Child’s Play

So after over 30 years, 7 installments and countless victims who just couldn’t except a doll could murder their ass into the next life, the Child’s Play series is joining it’s other 80’s horror peers and getting a brand new and shiny remake; which is odd considering that the original string of movies are still going fairly strong with the last movie only being released as recent as 2017… But never mind about that (Hollywood blatantly doesn’t), because whether you want it or not, here it comes, with all the bells and whistles you’d expect for killer doll movie made in 2019, complete with a brand new origin for it’s knife wielding plaything.

Troubled pre-teen Andy Barclay is struggling with moving to a new neighbourhood and seems to have no interest in fitting in or making friends while Karen, his mother, is working double shifts to desperately make ends meet, so in an attempt to cheer her son up, Karen snags up a defective Buddi doll from her store and gives it him as an ironic gift.
The Buddi doll, in case you were wondering, is the latest craze sweeping the nation, an ugly-ass, puffy faced, action figure that can link up with any other electronic product to control your home (a ginger Alexa, if you will), but this being a horror film this particular doll has been set to evil in an act of defiance by an overworked, suicidal, factory worker in Vietnam (no, really) and shit’s about to get nasty. The doll – bestowed with the name Chucky – with it’s safety protocols turned off bonds with Andy and with it’s malfunctioning AI struggles to understand the contradictory nature of a human 12 year old and vows to make him happy, no matter what. Thus ensues a story of murder and rampant techno-fear that shoots for a full on sarcastic kind of camp and nails it surprisingly well.

In fact, the tone is more reminiscent of fellow silly redux, Piranha 3D another redo that splashes the screen with bright colours, aggressive gore and more than it’s fair share of knowing silliness, wrapping everything up in a big showy scene of violent chaos – in this case the midnight opening of a superstore selling the upgraded Buddi 2. Throwing in other references to other such movies as Gremlins, Terminator and a big ol’ hunk of stranger things, bizarrely the new film feels less like a Child’s Play movie and more like a horror version of E.T (Andy even wears a red hoodie for most of the film like the child star of that film).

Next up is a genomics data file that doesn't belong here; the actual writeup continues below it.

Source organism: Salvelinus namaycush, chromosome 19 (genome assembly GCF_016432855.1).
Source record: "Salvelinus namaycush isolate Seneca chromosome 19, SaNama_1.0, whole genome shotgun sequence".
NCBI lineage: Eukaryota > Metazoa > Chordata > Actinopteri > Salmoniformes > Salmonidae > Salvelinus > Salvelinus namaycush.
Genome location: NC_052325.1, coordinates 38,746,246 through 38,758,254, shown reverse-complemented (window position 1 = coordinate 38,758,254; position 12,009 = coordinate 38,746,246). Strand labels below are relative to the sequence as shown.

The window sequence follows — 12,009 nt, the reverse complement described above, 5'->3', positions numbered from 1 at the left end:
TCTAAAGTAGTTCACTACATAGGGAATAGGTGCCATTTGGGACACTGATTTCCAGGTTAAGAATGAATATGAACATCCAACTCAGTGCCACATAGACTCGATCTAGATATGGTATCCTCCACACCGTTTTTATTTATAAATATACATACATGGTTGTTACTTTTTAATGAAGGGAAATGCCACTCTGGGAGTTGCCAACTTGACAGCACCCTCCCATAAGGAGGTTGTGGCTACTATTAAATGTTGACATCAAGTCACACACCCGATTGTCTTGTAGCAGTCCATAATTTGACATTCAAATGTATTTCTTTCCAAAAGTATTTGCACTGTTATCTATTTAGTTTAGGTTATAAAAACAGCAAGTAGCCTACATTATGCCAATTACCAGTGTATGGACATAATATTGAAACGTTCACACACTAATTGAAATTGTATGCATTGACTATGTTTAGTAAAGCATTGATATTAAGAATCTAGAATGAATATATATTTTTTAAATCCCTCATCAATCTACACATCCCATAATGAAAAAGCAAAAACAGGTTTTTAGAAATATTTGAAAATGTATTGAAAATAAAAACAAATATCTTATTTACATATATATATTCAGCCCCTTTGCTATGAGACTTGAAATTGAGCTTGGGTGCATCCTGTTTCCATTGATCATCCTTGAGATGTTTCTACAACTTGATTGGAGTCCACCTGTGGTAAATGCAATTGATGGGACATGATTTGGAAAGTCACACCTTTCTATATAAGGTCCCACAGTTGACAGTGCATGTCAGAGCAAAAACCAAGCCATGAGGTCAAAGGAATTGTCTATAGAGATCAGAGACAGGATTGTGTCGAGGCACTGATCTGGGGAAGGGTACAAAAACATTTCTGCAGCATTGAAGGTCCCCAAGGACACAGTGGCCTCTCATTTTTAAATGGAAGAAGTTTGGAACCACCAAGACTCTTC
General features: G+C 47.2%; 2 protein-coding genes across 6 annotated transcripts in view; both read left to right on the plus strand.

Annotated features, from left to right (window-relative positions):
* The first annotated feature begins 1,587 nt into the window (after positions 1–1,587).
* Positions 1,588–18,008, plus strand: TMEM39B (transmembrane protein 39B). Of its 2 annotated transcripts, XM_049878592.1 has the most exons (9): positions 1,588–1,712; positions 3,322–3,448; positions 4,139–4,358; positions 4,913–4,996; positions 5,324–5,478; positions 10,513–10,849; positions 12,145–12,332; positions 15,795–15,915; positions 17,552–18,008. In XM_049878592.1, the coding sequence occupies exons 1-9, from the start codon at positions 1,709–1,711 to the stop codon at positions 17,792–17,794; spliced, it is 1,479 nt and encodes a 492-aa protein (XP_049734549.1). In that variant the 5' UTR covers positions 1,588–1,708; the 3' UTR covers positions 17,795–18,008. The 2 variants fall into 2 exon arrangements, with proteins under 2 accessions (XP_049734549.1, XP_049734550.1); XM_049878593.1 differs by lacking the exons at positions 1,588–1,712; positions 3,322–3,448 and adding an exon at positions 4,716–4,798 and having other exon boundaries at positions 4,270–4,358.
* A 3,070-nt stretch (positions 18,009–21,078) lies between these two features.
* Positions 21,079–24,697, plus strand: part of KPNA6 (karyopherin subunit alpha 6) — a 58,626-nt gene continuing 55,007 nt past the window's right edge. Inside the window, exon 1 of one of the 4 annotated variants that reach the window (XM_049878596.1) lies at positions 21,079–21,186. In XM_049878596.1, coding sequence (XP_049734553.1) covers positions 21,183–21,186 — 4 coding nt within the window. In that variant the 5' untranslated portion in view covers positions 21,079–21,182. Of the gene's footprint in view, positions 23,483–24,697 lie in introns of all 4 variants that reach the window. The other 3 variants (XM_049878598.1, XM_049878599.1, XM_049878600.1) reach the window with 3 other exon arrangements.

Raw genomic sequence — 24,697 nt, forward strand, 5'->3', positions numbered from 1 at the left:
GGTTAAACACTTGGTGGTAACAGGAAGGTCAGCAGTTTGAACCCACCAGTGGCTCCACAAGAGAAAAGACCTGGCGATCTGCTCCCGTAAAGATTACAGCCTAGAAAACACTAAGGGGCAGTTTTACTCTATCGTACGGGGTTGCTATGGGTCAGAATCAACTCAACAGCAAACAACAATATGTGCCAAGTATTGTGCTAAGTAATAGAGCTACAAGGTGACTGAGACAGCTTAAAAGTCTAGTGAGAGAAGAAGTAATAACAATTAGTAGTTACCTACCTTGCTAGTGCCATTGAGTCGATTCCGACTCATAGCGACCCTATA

Of course the film is only going to truly work if fans are going to accept their favourite diminutive plastic serial slasher is reconfigured as a deranged Alexa with freckles, ginger hair and a bodycount that make toy safety guidelines look a little ineffectual and it’s here I’m a little torn.
Despite trying to go in as impartial as I could, I’m still too connected to the voodoo powered serial killer to entirely embrace this version of Chucky I’ve been given, which actually is a shame as Chucky 2.0 is actually somewhat of a more interesting proposition, who actually elicits empathy thanks to his plight of struggling to understand human behavior. He’s only really trying to help (even when feeding a screaming victim into a lawnmower) and when that doesn’t work, reacts like a spiteful – if amoral – toddler. Also compared to the purely stabby stabby M.O. of Chucky’s previous incarnation, this version is borderline omnipotent, using feeds from security cameras to spy on people and controlling other pieces of machinery to smite the people he thinks are standing between Andy and him all the while cooing with the vocal chords of Mark Hamill.
The cast are game, chiefly the rather left-field choices of Aubrey Plaza and Brian Tyree Henry as the two leads, and the script is light on it’s feet despite carrying armfuls of plot holes mostly caused by trying to cram nods and references to the original films where sometimes they just don’t fit.

In fact, strangely enough, NON fans will most likely get more out of this than Chucky devotees who will no doubt stamp their feet in an act of “Hell no, dolly”, as the changes to the character will no doubt rankle. But to the casual viewer this Child’s Play is, pound for pound, a very entertaining, if throwaway, toy story…

One comment

Leave a Reply

Fill in your details below or click an icon to log in: Logo

You are commenting using your account. Log Out /  Change )

Google photo

You are commenting using your Google account. Log Out /  Change )

Twitter picture

You are commenting using your Twitter account. Log Out /  Change )

Facebook photo

You are commenting using your Facebook account. Log Out /  Change )

Connecting to %s